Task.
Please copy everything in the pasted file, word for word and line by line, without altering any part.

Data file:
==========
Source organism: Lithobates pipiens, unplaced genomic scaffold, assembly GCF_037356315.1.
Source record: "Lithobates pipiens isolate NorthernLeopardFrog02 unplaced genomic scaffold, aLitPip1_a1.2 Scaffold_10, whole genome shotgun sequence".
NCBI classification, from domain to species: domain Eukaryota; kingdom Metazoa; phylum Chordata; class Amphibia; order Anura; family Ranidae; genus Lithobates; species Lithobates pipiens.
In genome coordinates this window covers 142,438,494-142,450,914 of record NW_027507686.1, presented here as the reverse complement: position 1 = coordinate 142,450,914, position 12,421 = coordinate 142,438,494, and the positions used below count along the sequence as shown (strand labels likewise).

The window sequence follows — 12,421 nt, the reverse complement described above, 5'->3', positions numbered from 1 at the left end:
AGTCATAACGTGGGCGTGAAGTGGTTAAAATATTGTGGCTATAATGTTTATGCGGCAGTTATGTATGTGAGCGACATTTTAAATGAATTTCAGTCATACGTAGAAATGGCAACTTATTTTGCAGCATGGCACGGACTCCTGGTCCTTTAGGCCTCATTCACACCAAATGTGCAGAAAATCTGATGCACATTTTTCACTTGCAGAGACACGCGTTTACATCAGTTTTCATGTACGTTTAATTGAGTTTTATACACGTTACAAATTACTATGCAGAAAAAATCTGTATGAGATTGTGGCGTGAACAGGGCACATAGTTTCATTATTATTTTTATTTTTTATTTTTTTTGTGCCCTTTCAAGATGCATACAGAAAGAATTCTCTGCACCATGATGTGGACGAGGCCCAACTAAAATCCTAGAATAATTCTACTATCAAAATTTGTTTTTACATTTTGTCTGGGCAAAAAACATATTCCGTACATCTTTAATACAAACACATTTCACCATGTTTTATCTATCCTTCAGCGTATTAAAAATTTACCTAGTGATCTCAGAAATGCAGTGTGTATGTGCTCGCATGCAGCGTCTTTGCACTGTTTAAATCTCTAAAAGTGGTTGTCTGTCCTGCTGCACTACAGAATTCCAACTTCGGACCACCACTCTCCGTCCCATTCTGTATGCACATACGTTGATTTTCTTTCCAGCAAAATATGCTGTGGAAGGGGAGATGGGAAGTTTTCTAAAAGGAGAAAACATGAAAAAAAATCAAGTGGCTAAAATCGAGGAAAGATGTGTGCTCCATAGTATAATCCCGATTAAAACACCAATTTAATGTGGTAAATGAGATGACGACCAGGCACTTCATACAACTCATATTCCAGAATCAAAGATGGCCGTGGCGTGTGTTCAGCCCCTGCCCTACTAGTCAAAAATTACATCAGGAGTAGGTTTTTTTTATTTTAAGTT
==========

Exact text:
Source organism: Lithobates pipiens, unplaced genomic scaffold, assembly GCF_037356315.1.
Source record: "Lithobates pipiens isolate NorthernLeopardFrog02 unplaced genomic scaffold, aLitPip1_a1.2 Scaffold_10, whole genome shotgun sequence".
NCBI classification, from domain to species: domain Eukaryota; kingdom Metazoa; phylum Chordata; class Amphibia; order Anura; family Ranidae; genus Lithobates; species Lithobates pipiens.
In genome coordinates this window covers 142,438,494-142,450,914 of record NW_027507686.1, presented here as the reverse complement: position 1 = coordinate 142,450,914, position 12,421 = coordinate 142,438,494, and the positions used below count along the sequence as shown (strand labels likewise).

The window sequence follows — 12,421 nt, the reverse complement described above, 5'->3', positions numbered from 1 at the left end:
AGTCATAACGTGGGCGTGAAGTGGTTAAAATATTGTGGCTATAATGTTTATGCGGCAGTTATGTATGTGAGCGACATTTTAAATGAATTTCAGTCATACGTAGAAATGGCAACTTATTTTGCAGCATGGCACGGACTCCTGGTCCTTTAGGCCTCATTCACACCAAATGTGCAGAAAATCTGATGCACATTTTTCACTTGCAGAGACACGCGTTTACATCAGTTTTCATGTACGTTTAATTGAGTTTTATACACGTTACAAATTACTATGCAGAAAAAATCTGTATGAGATTGTGGCGTGAACAGGGCACATAGTTTCATTATTATTTTTATTTTTTATTTTTTTTGTGCCCTTTCAAGATGCATACAGAAAGAATTCTCTGCACCATGATGTGGACGAGGCCCAACTAAAATCCTAGAATAATTCTACTATCAAAATTTGTTTTTACATTTTGTCTGGGCAAAAAACATATTCCGTACATCTTTAATACAAACACATTTCACCATGTTTTATCTATCCTTCAGCGTATTAAAAATTTACCTAGTGATCTCAGAAATGCAGTGTGTATGTGCTCGCATGCAGCGTCTTTGCACTGTTTAAATCTCTAAAAGTGGTTGTCTGTCCTGCTGCACTACAGAATTCCAACTTCGGACCACCACTCTCCGTCCCATTCTGTATGCACATACGTTGATTTTCTTTCCAGCAAAATATGCTGTGGAAGGGGAGATGGGAAGTTTTCTAAAAGGAGAAAACATGAAAAAAAATCAAGTGGCTAAAATCGAGGAAAGATGTGTGCTCCATAGTATAATCCCGATTAAAACACCAATTTAATGTGGTAAATGAGATGACGACCAGGCACTTCATACAACTCATATTCCAGAATCAAAGATGGCCGTGGCGTGTGTTCAGCCCCTGCCCTACTAGTCAAAAATTACATCAGGAGTAGGTTTTTTTTATTTTAAGTT